BIRTH OF Joun. Peculiar to similar sources. The words which follow Luke. The style in the original now imply however a conscious superiority of totally alters and becomes Hebraistic, sig. his own qualification for the work. There nifying that the following is translated or is here no expressed claim to inspiration, compiled from an Aramaic oral narration, but at the same time no disclaimer of it. or perhaps (from the very distinct charac

mon one.


xxiv. 10, 10. Neh. xii. 4, 17.

3. Job i. 1.

28. i Chron.
xxiii. 18.
2 Chron.

k Lev. xvi. 17.

Rev. viii. 3,

a certain priest named Zacharias, fof the course of Abia : s1 Chron. and his wife was of the daughters of Aaron, and her name was Elisabeth.

6 And they were both & righteous before 8 Gen vil. 1: God, walking in all the commandments and ordinances Kings is. of the Lord blameless. 7 And they had no child, because Acts inili. 1: that Elisabeth was barren, and they both were [a now] e well Phil. tii. 6. stricken in years. 8 And it came to pass, that while he executed the priest's office before God h in the order of his b 1 Chron. course, according to the custom of the priest's office, his Chron vil. lot was i to burn incense when he went into the temple of i Exod. Sam. 21. the Lord. 10 k And the whole multitude of the people were praying without at the time of incense.

11 And jxix 11. there appeared unto him an angel of the Lord standing on the right side of the altar of incense. 12 And when 1 Exod. III. 1. Zacharias saw him, m he was troubled, and fear fell upon us. Dan: him. 13 But the angel said unto him, Fear not, Za- chien charias : for thy prayer is heard ; and thy wife Elisabeth Rev. 1. 17. shall bear thee a son, and "thou shalt call his name John, n ver. 60,65.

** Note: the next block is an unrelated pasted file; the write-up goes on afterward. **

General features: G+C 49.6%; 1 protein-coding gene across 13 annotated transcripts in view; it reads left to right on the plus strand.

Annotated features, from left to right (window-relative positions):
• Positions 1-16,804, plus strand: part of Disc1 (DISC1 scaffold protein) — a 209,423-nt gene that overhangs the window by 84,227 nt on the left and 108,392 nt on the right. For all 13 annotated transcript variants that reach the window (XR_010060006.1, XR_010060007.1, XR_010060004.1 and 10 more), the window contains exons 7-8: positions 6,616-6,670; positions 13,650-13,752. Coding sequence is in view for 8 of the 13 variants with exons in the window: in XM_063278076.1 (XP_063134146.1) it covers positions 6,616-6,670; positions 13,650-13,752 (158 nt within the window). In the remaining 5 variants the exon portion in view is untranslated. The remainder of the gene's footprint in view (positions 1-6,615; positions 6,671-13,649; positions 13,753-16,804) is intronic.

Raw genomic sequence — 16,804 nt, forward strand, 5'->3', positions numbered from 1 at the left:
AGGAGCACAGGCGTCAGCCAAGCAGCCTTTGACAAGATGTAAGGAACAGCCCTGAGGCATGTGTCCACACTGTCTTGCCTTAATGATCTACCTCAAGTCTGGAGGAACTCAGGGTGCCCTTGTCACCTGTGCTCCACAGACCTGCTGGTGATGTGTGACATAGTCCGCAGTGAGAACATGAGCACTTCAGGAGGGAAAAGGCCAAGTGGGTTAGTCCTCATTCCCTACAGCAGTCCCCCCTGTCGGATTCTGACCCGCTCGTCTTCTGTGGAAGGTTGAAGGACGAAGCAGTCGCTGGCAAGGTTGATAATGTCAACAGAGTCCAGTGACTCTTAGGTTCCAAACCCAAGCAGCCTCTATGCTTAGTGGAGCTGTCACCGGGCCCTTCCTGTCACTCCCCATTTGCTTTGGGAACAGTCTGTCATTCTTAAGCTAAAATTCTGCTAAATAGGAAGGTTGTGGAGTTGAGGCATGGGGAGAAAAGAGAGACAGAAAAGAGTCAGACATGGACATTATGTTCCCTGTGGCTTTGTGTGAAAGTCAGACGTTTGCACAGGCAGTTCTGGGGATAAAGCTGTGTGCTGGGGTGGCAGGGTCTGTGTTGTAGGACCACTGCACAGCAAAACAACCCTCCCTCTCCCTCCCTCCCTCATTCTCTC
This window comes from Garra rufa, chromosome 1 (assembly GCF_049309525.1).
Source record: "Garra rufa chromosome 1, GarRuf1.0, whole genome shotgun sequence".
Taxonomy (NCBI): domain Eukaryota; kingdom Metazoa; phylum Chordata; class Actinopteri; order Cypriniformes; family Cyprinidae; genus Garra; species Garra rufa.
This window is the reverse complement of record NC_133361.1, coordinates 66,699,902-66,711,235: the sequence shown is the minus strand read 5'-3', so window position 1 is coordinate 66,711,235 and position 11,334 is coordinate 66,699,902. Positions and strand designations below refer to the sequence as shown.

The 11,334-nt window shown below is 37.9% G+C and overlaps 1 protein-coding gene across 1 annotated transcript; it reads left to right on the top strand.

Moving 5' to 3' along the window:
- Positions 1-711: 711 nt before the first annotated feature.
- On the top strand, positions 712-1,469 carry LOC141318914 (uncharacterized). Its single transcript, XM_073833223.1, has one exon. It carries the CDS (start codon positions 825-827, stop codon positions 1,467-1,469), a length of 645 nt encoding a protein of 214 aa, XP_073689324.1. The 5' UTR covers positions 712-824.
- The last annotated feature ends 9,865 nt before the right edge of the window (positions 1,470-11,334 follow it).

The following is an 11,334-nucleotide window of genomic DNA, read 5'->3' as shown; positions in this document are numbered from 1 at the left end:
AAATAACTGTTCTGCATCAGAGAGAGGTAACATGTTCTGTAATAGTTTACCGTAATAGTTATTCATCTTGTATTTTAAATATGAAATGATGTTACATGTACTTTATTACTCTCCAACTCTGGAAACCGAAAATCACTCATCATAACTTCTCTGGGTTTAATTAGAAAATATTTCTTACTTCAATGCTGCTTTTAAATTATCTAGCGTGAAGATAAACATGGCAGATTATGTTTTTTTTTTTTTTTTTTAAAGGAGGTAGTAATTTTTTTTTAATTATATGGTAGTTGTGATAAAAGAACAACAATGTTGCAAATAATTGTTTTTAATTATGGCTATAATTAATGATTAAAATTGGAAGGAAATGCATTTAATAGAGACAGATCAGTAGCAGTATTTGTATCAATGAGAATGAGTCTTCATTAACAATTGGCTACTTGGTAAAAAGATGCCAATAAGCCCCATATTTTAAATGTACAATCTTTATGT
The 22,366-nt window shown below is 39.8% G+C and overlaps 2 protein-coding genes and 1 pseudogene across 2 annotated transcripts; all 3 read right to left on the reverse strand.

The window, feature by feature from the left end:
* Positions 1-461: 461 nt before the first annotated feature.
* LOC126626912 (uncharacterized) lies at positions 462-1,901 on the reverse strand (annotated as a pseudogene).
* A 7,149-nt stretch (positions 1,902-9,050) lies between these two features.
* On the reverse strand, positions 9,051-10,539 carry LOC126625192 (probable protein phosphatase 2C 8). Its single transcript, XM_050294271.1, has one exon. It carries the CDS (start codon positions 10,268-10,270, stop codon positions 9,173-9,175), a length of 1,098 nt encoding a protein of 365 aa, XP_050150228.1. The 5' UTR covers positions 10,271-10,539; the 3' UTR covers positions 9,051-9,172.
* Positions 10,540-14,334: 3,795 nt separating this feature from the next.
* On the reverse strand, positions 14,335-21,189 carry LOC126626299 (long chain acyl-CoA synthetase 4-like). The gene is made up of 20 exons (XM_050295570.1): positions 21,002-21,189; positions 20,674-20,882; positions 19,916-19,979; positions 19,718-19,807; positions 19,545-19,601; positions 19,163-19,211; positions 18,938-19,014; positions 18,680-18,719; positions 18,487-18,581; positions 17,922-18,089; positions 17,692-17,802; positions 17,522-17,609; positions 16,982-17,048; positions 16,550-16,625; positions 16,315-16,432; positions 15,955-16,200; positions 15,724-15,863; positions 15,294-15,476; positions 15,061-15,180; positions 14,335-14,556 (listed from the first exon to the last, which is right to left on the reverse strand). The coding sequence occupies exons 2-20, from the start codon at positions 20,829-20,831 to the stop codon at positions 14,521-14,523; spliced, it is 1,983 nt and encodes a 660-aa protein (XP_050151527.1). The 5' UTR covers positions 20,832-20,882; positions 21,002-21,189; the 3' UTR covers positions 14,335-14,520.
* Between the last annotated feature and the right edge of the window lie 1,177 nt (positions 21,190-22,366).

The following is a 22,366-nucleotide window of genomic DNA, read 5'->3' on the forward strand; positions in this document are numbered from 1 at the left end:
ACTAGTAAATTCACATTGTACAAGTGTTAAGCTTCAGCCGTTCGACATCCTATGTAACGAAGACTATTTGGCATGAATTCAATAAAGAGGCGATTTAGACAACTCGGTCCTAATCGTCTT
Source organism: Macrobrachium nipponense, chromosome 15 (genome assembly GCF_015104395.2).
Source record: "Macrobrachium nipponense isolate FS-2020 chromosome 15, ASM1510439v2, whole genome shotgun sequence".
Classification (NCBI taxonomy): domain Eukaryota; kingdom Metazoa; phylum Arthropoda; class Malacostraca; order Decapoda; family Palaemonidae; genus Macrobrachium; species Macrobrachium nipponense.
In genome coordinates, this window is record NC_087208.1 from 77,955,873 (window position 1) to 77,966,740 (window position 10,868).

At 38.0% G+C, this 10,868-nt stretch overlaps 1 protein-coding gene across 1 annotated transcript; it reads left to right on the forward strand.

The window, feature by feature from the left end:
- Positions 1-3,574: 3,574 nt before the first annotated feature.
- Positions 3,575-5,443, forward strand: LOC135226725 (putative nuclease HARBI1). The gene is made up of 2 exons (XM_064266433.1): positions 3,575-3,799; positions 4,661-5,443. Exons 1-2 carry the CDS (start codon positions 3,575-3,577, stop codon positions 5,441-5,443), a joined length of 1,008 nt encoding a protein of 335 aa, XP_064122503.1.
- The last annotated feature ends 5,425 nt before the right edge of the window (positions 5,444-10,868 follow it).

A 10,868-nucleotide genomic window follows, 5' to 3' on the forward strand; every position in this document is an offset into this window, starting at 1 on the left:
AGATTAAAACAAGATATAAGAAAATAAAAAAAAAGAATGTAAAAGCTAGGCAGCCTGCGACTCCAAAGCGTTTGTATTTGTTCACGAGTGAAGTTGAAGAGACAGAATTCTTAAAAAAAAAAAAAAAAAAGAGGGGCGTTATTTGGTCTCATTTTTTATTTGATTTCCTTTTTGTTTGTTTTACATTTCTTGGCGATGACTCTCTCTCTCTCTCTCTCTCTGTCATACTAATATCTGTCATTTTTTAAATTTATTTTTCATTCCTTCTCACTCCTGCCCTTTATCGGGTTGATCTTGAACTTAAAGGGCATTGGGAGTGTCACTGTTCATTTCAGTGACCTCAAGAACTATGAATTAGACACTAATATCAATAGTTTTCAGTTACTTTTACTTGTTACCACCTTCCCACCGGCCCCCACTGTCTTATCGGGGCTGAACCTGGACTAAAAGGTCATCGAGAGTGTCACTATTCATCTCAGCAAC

domit : not in the original.

e literally, far advanced in their days. ter of these two first chapters) document. holies on the great day of Atonement,

5. of the course of Abia (Abijah)] Levit. xvi. But this is manifestly an This was the eighth of the four-and-twenty error : for it would necessitate Zacharias courses of the priests (see ref. 1 Chron.). having been high priest, which he never These courses kept their names and order, was; and in this case there would have though not their descent, after the cap- been no casting of lots. 11.] The tivity. The courses were of a week's altar of incense, Exod. xxx. 1, must not duration each.

Elisabeth) This is be confounded with the large altar of the Septuagint rendering, Exod. vi. 23, of burnt-offering : that stood outside the holy Elisheba, the wife of Aaron : signifying, place, in the court of the priests. It was God (is my) oath : i. e. a swearer by, during the sacrifice on the great altar that worshipper of, God. John was thus of the daily burning of the incense took place: priestly descent by both parents. 9.] one of the two priests, whose lot it was This was the most honourable office which to offer incense, brought fire from off the was allotted among the priests each day, altar of burnt-offering to the altar of and the same person could not serve it incense, and then left the other priest more than once. the temple] the there alone,—who, on a signal from the holy place : see Heb. ix. 1-6, and Exod. priest presiding at the sacrifice, kindled Xxx. 7.

An account of John Hyrcanus the incense : see Exod. xl. 5, 26. the high priest having a vision at the time This is no vision, but an actual angelic of offering incense is given in Josephus : appearance. The right is the favourable see the extract in my Greek Testament. side: see Matt. xxv. 33. “ We must unThere also we are told that the people were derstand the right as regarded the officiaoutside in the courts of the men and ting priest, who stood with his face to the women) :their prayers were offered while altar. It would thus be on the N. side the incense was burnt, as the smoke was of the holy place, where the table of shewsymbolical of the ascent of prayer, Rev. bread stood, whereas on the S. side was viii. 3, 4. It appears, from the allot- the golden candlestick,” Bleek. ment having been just mentioned, to have He had then prayed for a son—but as been the morning incense-burning. Theo- appears below, long since--for he now had phylact and others understand the whole ceased to look for an answer to his prayer. as describing the entry into the Holy of Many Commentators have thought his